Photo by Sarah Elmquist
Yum! Just the thing for a cold winter night supper, a chicken pot pie.

Food for thought: A yearlong exploration of local foods


Photo by Christopher Squires
Photo by Christopher Squires
Sarah acknowledges the source of her food.

by Sarah Squires

What came first? The chicken!

I have a secret.

It’s not one of those deep, dark secrets with remnants buried under the tulips, or even something that my close friends don’t know. But when you are a Minnesota reporter who prides herself on knowledge about rural and agricultural issues, when you tackle topics like Green Acres with the fervor of a farmer with a penchant for property tax problems, it’s a little known fact about me that’s hard to admit at the Farm Bureau Banquet.

I have been a vegetarian for 19 years. In fact, a full decade was spent with the label-reading passion of a vegan eater -- someone who doesn’t eat animal products at all.

There may not be space here for me to explain my reasoning as a headstrong seventh grader, or the ways that my ideas about food choices have changed over these years. But one thing is clear: I started feeling guilty. The lesson I’ve learned is that you cast a vote every time you pick up your fork, and while my mind wants to support the wonderful small local farmers that are tucked into these hills and valleys, I was Ralph Nadering it every time I stabbed my way into a winter salad.

And so although I successfully psyched myself out of any meat cravings more than a dozen years ago, I decided it was time that I start exploring local foods and local farms with an open mind, and an open mouth. I knew the only way that I could feel right about eating meat again was if I was part of the entire process -- if I met the animal, killed it and butchered it, and truly embraced all of the feelings that would come from the experience.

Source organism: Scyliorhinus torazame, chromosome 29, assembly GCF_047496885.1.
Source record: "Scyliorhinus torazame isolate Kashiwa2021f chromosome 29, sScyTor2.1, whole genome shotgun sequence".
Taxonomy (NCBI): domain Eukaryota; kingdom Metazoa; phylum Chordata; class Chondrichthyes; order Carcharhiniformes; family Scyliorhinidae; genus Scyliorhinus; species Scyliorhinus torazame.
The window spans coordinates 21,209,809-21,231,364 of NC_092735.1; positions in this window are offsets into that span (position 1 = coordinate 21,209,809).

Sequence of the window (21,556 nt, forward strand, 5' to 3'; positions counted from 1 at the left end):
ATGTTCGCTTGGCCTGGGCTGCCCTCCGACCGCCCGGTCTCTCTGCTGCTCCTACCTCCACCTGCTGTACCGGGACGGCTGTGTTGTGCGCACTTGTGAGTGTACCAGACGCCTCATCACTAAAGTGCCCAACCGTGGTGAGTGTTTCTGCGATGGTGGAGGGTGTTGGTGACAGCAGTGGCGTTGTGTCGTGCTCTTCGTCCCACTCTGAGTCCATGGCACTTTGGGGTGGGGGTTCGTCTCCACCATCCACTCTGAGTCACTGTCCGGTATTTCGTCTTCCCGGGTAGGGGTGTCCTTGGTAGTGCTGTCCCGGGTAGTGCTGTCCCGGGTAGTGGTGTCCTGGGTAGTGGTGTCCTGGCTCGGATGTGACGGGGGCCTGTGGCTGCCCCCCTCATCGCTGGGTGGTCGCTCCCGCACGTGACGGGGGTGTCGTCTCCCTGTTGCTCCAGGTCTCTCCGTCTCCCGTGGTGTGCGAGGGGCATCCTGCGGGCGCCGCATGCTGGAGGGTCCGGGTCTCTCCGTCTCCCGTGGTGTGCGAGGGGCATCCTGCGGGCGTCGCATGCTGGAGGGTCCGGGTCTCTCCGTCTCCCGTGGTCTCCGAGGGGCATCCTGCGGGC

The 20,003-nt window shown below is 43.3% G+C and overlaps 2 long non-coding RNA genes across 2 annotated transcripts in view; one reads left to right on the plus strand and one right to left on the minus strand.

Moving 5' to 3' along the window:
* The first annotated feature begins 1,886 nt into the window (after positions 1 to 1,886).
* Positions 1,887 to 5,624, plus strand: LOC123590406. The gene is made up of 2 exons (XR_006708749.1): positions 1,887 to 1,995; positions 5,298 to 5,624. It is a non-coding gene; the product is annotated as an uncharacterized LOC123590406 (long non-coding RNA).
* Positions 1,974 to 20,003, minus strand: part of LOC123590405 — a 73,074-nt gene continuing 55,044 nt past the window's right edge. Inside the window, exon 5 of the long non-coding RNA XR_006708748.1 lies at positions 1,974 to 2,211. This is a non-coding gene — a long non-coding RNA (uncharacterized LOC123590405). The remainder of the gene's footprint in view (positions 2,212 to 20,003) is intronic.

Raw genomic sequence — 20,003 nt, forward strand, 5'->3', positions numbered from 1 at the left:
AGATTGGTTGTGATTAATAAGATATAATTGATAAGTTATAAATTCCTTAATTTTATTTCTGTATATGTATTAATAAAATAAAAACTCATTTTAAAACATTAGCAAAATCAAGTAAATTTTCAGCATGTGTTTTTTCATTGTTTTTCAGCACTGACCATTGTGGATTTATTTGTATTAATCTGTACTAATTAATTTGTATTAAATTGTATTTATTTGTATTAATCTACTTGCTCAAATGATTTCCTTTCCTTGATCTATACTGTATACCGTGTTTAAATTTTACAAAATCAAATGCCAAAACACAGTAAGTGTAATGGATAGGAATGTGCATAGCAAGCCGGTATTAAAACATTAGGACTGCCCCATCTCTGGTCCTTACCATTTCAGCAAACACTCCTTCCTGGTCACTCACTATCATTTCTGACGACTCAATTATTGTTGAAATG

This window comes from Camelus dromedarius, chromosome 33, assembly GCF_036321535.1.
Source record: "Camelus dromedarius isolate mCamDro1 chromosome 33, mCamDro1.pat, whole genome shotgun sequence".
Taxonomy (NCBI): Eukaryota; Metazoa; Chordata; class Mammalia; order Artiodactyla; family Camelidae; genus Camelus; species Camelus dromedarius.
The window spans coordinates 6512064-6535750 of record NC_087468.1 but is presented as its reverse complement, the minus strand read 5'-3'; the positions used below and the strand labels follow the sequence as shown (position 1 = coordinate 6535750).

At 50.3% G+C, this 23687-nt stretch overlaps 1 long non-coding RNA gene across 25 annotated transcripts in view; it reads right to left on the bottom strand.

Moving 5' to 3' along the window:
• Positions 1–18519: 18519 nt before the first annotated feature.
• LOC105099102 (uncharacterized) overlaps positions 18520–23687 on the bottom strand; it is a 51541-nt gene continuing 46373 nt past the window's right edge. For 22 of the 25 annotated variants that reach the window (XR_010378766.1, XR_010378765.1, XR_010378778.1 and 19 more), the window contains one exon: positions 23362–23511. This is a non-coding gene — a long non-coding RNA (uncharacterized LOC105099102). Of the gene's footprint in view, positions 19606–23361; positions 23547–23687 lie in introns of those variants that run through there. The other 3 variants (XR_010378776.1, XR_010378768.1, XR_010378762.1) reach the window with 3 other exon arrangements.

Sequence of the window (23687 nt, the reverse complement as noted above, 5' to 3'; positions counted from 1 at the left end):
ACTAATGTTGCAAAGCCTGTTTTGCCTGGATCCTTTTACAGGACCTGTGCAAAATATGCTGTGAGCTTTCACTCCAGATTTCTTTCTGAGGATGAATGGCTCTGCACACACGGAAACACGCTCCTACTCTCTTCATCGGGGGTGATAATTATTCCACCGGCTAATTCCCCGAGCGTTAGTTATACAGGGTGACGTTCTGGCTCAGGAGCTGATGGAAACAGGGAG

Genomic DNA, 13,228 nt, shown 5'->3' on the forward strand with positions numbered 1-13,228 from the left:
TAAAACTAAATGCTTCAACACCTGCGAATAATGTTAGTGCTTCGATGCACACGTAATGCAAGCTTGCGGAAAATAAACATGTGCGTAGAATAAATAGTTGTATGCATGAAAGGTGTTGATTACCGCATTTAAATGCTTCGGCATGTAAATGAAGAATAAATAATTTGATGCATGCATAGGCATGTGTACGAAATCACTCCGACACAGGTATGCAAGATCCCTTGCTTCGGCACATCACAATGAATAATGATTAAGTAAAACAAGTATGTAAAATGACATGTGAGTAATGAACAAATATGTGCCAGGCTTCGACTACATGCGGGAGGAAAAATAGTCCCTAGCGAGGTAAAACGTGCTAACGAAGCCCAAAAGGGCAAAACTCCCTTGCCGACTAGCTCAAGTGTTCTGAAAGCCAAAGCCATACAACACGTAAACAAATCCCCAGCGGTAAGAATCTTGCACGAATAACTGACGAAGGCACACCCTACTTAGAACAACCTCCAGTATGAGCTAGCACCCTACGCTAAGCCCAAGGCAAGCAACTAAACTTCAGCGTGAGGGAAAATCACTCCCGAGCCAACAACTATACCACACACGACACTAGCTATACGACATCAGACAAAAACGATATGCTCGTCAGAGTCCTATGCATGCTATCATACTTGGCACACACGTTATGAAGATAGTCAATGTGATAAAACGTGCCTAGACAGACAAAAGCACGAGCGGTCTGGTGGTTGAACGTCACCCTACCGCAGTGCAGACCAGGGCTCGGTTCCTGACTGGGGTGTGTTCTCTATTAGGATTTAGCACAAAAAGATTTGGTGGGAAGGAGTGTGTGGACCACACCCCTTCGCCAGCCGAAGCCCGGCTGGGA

Enter Andrea, a young chicken from the Cedar Valley area with a shiny black coat of feathers and warm brown, somewhat frightened eyes. I had called up Steve Briggs, who operates a farm that his parents bought back in the ‘70s -- a beautiful spot nestled in the valley with a bubbling brook woven through the winter landscape.

I think just about anyone who raises chickens would also raise an eyebrow or two at the phone call I made a few weeks back to Steve, explaining in my preface that I have not eaten meat in 19 years but did he have a spare chicken whose head I could chop off and, while he was at it, could he help me butcher her and not make too much fun of me as I sob my way through the ordeal? Even though the fast-growing butchering kind of chickens were long gone, Steve said he could help me out and that he had his eye on one little hen. She had some missing feather issues on her underside, a quality that is apparently irritating to the other chickens, who will often peck at the less attractive gals with bald spots.